Vega said that the lack of affordable legal services for immigrants in removal proceedings is one of the greatest challenges for undocumented immigrants. Immigrants are not appointed legal counsel in immigration court proceedings. The most important factor in determining whether women and children are allowed to stay in the U.S. is whether or not they have legal representation. The ILDC’s first case to make it through the long process is likely to be a case for asylum for a woman from a poor rural town in Mexico who had been subjected to rape and spousal abuse. The woman was introduced as “Gloria” and her face was hidden as she told her horrifying personal story.

ILDC has been a beacon of hope for the immigrants

The ILDC is the only organization of its kind in Santa Barbara county that offers immigration legal aid, removal defense, and help for those facing deportation. The majority of the current caseload is composed of women and children seeking to remain in the U.S., safe from circumstances that threaten their lives.

Vega said the ILDC is often in need of physicians, attorneys, counselors, and expert witnesses to support its cases. They also need people willing to drive people to court appearances and provide other help. Vega closed with the words, “Si, se puede” meaning, “Yes, you can.” Moderator Mikki Andina responded, “Yes we can help...yes it’s possible to make a difference in the lives of our immigrant neighbors.”

To learn more about struggles our immigrant neighbors are facing locally, and to turn your concern into action, contact ILDC:

Julissa Peña, Executive Director
Phone: 805-886-9136

To volunteer with Drivers Listos! (a program originated at Trinity Episcopal Church):

Molly Kellogg
Phone: 805-886-4655

For those who want to go deeper into the topics, here is a reading list suggested by the speakers and planning team.

- Contributed by Kerry Parker


Membership Corner—Share the Love!

Valentine’s Day is right around the corner. Show your friends and family you care about them and the community. Invite them to watch this great video that shows the impact the Women’s Fund has in the community. And then invite them to join us! The video highlights two 2020 grantees—Doctors Without Walls/Santa Barbara Street Medicine and Showers of Blessing—and reveals the issues and challenges faced by people experiencing homelessness. Take virtual guided tours to see each nonprofit in action.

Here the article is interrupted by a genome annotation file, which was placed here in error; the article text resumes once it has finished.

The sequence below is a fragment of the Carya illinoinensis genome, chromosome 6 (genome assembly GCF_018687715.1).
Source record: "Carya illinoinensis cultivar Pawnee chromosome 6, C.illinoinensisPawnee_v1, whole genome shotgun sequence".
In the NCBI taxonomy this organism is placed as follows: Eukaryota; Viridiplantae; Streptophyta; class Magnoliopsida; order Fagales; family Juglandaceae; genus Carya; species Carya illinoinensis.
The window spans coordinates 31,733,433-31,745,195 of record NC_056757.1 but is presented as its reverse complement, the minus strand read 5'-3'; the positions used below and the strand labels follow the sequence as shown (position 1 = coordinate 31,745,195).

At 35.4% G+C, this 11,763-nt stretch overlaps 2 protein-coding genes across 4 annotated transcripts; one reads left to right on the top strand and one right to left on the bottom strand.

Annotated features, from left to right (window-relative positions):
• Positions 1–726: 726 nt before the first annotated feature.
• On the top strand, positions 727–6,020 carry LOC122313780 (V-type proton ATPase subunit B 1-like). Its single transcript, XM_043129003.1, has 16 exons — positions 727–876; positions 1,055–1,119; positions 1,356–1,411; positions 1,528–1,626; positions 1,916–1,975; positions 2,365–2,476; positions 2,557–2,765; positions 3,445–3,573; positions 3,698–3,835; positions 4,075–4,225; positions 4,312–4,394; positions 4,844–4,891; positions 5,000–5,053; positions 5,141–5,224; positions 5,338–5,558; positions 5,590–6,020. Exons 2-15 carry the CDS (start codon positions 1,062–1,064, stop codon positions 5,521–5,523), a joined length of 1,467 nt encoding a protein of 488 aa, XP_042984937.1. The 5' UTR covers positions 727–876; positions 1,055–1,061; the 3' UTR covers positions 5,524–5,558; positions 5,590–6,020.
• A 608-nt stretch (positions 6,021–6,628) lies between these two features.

Are you a new 2020 or 2021 member? Don’t miss the New Member event tonight! There’s still time to register here. Ask everything you’ve wanted to know about the Women’s Fund and get answers in small, virtual discussion groups. Learn more about how our grant dollars are working in the community.

Thank you to all of you who are already reaching out to help the Women’s Fund grow! Let’s welcome our first new members of the year: Mary Arnoult, Janice Brown, Andrea Estrada, Debbie Fisher, Nancy Golden, Meredith Hendricks, Puspita Hutajulu, Mary Lopez, Shirley Mileca.


A Simple Way to Make a Great Impact

Are you looking for a wonderful way to bring your group together during this time of social distancing? Why not band together to support one of the grantees on our Bulletin Board?

The Bulletin Board is a list of monthly requests from our past and current grantees. It was created to make it easy to support our grantees beyond your annual donation. Items you have lying around the house or could order online could make a huge difference in people's lives.

  • The Goleta Union School District Foundation is in urgent need of child-friendly face masks—either purchased or homemade masks would be much appreciated.
  • The Santa Barbara Education Foundation is hosting a drive this month to collect musical instruments.
  • The Food Bank is feeling a crush and is looking for volunteer drivers.

The Bulletin Board offers a different way to support these hard-working nonprofits at a time when the pressure on them is so great. Thank you for your generosity.

Check it out on the website under Who We Fund.

- Contributed by Margie Larkin


The Gift That Keeps on Giving

Right after Christmas (on December 27, to be exact), the Consolidated Appropriations Act was signed into law that extended tax benefits for charitable giving—these special tax benefits were originally set to expire at the end of 2020. Keep them in mind as you consider your charitable giving for 2021.

Here's a quick summary:

  • Universal deduction. Individuals may claim a charitable deduction of up to $300, and married couples filing jointly may claim up to $600, even without itemizing the deductions.
  • IRA gifts for individuals age 59½ and older. You may withdraw money from your IRA to make cash charitable gifts in 2021 and avoid having to pay taxes on the IRA distribution. This opportunity will not be available in 2022.
  • Charitable deduction limitations for cash gifts. For 2021, these deductions may again offset up to 100% of your adjusted income. In 2022, the deduction limitation for cash gifts will return to 60%.

As always, consult with your tax attorney or financial advisor for more information.

- Contributed by Suzi Schomer

133 East De La Guerra Street, #15
Santa Barbara, CA 93101